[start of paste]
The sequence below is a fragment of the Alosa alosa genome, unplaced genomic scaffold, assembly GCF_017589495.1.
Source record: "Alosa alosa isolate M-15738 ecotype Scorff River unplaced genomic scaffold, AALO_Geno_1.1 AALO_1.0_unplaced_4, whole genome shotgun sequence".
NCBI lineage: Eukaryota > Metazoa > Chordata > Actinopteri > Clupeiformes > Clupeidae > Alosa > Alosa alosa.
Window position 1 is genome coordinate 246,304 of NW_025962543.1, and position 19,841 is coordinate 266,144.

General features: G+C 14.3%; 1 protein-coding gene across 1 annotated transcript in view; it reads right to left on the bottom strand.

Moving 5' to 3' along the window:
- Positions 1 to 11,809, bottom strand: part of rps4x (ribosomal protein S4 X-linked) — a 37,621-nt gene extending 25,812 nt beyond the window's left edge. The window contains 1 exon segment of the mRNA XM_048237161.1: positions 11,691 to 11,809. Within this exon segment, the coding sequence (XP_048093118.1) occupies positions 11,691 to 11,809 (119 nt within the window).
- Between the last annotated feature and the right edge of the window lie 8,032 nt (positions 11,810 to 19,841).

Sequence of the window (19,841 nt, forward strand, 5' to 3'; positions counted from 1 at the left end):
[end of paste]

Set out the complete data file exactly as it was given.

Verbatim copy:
The sequence below is a fragment of the Alosa alosa genome, unplaced genomic scaffold, assembly GCF_017589495.1.
Source record: "Alosa alosa isolate M-15738 ecotype Scorff River unplaced genomic scaffold, AALO_Geno_1.1 AALO_1.0_unplaced_4, whole genome shotgun sequence".
NCBI lineage: Eukaryota > Metazoa > Chordata > Actinopteri > Clupeiformes > Clupeidae > Alosa > Alosa alosa.
Window position 1 is genome coordinate 246,304 of NW_025962543.1, and position 19,841 is coordinate 266,144.

General features: G+C 14.3%; 1 protein-coding gene across 1 annotated transcript in view; it reads right to left on the bottom strand.

Moving 5' to 3' along the window:
- Positions 1 to 11,809, bottom strand: part of rps4x (ribosomal protein S4 X-linked) — a 37,621-nt gene extending 25,812 nt beyond the window's left edge. The window contains 1 exon segment of the mRNA XM_048237161.1: positions 11,691 to 11,809. Within this exon segment, the coding sequence (XP_048093118.1) occupies positions 11,691 to 11,809 (119 nt within the window).
- Between the last annotated feature and the right edge of the window lie 8,032 nt (positions 11,810 to 19,841).

Sequence of the window (19,841 nt, forward strand, 5' to 3'; positions counted from 1 at the left end):